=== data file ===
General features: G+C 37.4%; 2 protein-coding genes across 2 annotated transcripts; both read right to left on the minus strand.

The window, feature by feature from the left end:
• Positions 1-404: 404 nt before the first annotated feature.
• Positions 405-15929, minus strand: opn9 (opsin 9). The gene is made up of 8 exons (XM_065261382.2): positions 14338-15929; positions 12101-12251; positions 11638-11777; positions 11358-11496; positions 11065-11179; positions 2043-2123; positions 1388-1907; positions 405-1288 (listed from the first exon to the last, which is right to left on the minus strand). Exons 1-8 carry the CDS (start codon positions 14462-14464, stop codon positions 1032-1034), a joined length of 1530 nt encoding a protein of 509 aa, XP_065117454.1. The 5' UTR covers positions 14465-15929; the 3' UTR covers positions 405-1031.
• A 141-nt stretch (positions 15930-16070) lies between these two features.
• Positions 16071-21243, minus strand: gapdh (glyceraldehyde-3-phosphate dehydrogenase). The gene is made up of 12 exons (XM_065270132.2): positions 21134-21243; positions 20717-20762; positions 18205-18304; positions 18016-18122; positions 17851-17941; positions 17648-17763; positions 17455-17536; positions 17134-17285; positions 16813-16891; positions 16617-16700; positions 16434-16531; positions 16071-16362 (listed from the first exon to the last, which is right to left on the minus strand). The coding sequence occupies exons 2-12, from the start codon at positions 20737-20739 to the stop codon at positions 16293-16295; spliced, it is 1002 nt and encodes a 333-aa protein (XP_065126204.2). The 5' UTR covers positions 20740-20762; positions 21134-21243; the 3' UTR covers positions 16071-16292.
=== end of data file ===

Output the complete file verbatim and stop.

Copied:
General features: G+C 37.4%; 2 protein-coding genes across 2 annotated transcripts; both read right to left on the minus strand.

The window, feature by feature from the left end:
• Positions 1-404: 404 nt before the first annotated feature.
• Positions 405-15929, minus strand: opn9 (opsin 9). The gene is made up of 8 exons (XM_065261382.2): positions 14338-15929; positions 12101-12251; positions 11638-11777; positions 11358-11496; positions 11065-11179; positions 2043-2123; positions 1388-1907; positions 405-1288 (listed from the first exon to the last, which is right to left on the minus strand). Exons 1-8 carry the CDS (start codon positions 14462-14464, stop codon positions 1032-1034), a joined length of 1530 nt encoding a protein of 509 aa, XP_065117454.1. The 5' UTR covers positions 14465-15929; the 3' UTR covers positions 405-1031.
• A 141-nt stretch (positions 15930-16070) lies between these two features.
• Positions 16071-21243, minus strand: gapdh (glyceraldehyde-3-phosphate dehydrogenase). The gene is made up of 12 exons (XM_065270132.2): positions 21134-21243; positions 20717-20762; positions 18205-18304; positions 18016-18122; positions 17851-17941; positions 17648-17763; positions 17455-17536; positions 17134-17285; positions 16813-16891; positions 16617-16700; positions 16434-16531; positions 16071-16362 (listed from the first exon to the last, which is right to left on the minus strand). The coding sequence occupies exons 2-12, from the start codon at positions 20737-20739 to the stop codon at positions 16293-16295; spliced, it is 1002 nt and encodes a 333-aa protein (XP_065126204.2). The 5' UTR covers positions 20740-20762; positions 21134-21243; the 3' UTR covers positions 16071-16292.